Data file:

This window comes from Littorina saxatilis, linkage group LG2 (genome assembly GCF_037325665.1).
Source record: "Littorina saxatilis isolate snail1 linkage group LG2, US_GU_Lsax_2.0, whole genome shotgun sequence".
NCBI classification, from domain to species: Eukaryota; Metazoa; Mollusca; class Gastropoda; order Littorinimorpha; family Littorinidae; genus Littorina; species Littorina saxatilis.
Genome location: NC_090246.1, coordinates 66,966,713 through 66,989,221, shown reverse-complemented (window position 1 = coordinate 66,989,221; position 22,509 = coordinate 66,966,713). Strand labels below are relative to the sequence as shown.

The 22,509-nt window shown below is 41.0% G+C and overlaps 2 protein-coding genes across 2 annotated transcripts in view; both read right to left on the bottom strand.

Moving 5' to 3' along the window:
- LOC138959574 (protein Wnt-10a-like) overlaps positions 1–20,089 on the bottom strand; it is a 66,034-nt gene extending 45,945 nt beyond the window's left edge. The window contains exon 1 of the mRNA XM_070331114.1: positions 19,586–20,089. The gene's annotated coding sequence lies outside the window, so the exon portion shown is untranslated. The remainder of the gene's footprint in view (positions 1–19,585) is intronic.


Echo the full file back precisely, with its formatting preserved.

This window comes from Littorina saxatilis, linkage group LG2 (genome assembly GCF_037325665.1).
Source record: "Littorina saxatilis isolate snail1 linkage group LG2, US_GU_Lsax_2.0, whole genome shotgun sequence".
NCBI classification, from domain to species: Eukaryota; Metazoa; Mollusca; class Gastropoda; order Littorinimorpha; family Littorinidae; genus Littorina; species Littorina saxatilis.
Genome location: NC_090246.1, coordinates 66,966,713 through 66,989,221, shown reverse-complemented (window position 1 = coordinate 66,989,221; position 22,509 = coordinate 66,966,713). Strand labels below are relative to the sequence as shown.

The 22,509-nt window shown below is 41.0% G+C and overlaps 2 protein-coding genes across 2 annotated transcripts in view; both read right to left on the bottom strand.

Moving 5' to 3' along the window:
- LOC138959574 (protein Wnt-10a-like) overlaps positions 1–20,089 on the bottom strand; it is a 66,034-nt gene extending 45,945 nt beyond the window's left edge. The window contains exon 1 of the mRNA XM_070331114.1: positions 19,586–20,089. The gene's annotated coding sequence lies outside the window, so the exon portion shown is untranslated. The remainder of the gene's footprint in view (positions 1–19,585) is intronic.